In my family’s story, San Francisco’s public schools always take a leading role. My grandparents attended city schools in Bernal Heights and Ingleside. My mom graduated from Galileo High, and later taught at James Lick for six proud years. I went to public kindergarten near Noe Valley, loved my teacher, and hiked along on field trips to places like the neighborhood Safeway, where they gave us each a big red apple.
Then the change hit – one of the district’s many upheavals in the long struggle to juggle the demands of integration and education. The next year, our school was told, most of us would be sent elsewhere. All around the neighborhood, families packed into moving vans. My parents spent many long, late nights talking in intense, hushed tones. They made their decision. My mom quit her job at Lick, and cried. We moved to the suburbs. So did at least half of my kindergarten class.
My parents never looked back. But after college, I returned to San Francisco, and now have kids of my own. And, just like when I was little, all anyone can talk about is school.
My oldest could have started kindergarten this year, but with her late fall birthday, we decided to wait for 2011. Being on the borderline, though, means we have plenty of friends who spent the last year in kindergarten purgatory. A few got into public or private schools of their choice easily. Most spent an ulcer-filled spring and summer before landing something they wanted. A few didn’t get a school they could live with until this past week. Two families, with nerves so shot that they are almost past caring, are still waiting.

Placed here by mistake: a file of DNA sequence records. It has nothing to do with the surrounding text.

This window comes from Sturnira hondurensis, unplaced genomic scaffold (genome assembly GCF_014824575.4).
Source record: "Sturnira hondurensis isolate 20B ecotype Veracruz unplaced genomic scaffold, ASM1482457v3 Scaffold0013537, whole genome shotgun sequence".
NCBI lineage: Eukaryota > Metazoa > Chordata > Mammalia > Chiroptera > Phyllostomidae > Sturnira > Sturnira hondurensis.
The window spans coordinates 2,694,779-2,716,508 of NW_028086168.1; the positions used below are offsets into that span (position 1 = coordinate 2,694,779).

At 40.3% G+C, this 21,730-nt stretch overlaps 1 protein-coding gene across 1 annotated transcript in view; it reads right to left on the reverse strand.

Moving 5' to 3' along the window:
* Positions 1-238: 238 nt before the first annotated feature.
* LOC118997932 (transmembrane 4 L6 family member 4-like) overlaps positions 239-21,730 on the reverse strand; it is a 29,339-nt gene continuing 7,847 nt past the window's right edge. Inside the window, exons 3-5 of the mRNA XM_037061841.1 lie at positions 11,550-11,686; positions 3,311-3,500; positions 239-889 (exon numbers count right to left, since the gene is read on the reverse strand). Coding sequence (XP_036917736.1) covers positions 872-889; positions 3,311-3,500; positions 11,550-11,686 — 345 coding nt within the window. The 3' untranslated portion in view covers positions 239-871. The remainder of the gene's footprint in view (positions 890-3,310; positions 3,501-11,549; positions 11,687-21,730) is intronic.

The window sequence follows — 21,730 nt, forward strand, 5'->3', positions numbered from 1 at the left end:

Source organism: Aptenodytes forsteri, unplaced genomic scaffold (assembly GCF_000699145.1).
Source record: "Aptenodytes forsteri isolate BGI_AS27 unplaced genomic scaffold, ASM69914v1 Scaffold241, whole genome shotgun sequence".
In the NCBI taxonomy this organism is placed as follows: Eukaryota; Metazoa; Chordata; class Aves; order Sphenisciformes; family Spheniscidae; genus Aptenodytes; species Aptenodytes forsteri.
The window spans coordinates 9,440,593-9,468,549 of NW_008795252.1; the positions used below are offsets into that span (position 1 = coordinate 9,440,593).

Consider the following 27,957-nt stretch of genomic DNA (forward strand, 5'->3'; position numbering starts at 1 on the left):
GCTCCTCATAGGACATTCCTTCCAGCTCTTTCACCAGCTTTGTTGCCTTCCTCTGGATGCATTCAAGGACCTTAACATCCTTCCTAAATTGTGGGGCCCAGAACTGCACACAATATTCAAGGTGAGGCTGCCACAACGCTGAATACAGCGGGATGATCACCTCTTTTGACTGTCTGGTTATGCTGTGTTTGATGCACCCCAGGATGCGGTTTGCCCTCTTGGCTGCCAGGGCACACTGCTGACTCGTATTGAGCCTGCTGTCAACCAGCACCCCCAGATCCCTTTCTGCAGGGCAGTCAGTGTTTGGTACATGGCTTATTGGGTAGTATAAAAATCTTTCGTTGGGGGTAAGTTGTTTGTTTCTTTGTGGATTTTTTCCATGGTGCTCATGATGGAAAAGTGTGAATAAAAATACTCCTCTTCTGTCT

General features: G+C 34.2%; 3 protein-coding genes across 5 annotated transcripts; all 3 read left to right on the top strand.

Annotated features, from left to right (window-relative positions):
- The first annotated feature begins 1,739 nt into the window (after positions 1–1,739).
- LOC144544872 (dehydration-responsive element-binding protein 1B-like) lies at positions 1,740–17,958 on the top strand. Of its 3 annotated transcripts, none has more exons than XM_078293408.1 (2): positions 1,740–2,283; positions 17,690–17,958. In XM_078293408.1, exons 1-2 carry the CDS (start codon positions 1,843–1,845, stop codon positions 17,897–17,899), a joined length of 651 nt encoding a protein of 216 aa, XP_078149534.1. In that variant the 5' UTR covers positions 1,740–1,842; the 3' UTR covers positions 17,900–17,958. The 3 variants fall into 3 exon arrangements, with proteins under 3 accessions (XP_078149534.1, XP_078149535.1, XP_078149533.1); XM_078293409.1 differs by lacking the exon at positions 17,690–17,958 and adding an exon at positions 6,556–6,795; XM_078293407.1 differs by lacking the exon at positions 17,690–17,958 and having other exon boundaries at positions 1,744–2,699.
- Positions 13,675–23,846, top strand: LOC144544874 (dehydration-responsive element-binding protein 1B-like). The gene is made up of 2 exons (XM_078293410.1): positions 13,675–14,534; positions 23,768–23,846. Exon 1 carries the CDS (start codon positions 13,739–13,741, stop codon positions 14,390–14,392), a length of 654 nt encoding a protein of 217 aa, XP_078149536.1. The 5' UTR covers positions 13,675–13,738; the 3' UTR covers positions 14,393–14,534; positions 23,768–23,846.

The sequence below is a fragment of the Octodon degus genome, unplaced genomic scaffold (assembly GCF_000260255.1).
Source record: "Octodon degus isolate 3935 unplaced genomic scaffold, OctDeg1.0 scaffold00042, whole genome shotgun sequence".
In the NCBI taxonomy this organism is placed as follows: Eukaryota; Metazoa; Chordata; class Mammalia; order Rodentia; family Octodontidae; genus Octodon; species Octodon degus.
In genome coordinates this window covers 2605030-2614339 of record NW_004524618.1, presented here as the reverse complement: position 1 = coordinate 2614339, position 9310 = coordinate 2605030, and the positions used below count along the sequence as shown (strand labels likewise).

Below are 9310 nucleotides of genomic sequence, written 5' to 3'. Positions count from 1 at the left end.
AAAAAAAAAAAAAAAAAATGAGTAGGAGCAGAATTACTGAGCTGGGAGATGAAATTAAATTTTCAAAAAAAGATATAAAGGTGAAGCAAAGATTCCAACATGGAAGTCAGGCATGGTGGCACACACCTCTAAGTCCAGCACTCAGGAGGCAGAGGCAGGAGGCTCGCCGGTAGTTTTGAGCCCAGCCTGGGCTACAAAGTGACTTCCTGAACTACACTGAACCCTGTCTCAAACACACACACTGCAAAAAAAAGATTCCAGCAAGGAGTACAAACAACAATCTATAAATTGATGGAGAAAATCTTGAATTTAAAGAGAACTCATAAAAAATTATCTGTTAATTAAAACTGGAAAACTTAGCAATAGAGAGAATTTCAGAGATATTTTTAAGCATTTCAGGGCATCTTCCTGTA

So now, my husband and I are the ones to spend long, late nights talking in hushed tones. Will history repeat itself? Will we move out of the city? If we stay, will we be one of the lucky ones, or one of the families who is left waiting?
We live in the northwestern part of town, and as such, I’ll introduce myself as Seattle. My husband Portland and I both work in Silicon Valley, piling the drudgery of commuting on top of the school question. Our daughter Tacoma and son Williamette are both in preschool.
Under the new system, we have an assigned school that seems OK, but not much more. We’ll tour some public general education programs on the west side of town. We’re curious about immersion programs, and will check out some of those as well. Yes, guilty as charged, we’ll tour some private schools. And just to make sure we won’t get bored, we’ll also visit a couple of public schools on the Peninsula, to see what we might get elsewhere.
I know that by making the tough decision to leave the city, my parents gave my siblings and me the chance to get a first-rate public school education. They also lost most of the close-knit community they had here, and the rich daily fabric of San Francisco life. What will our path be? This is the year, it seems, to start finding out.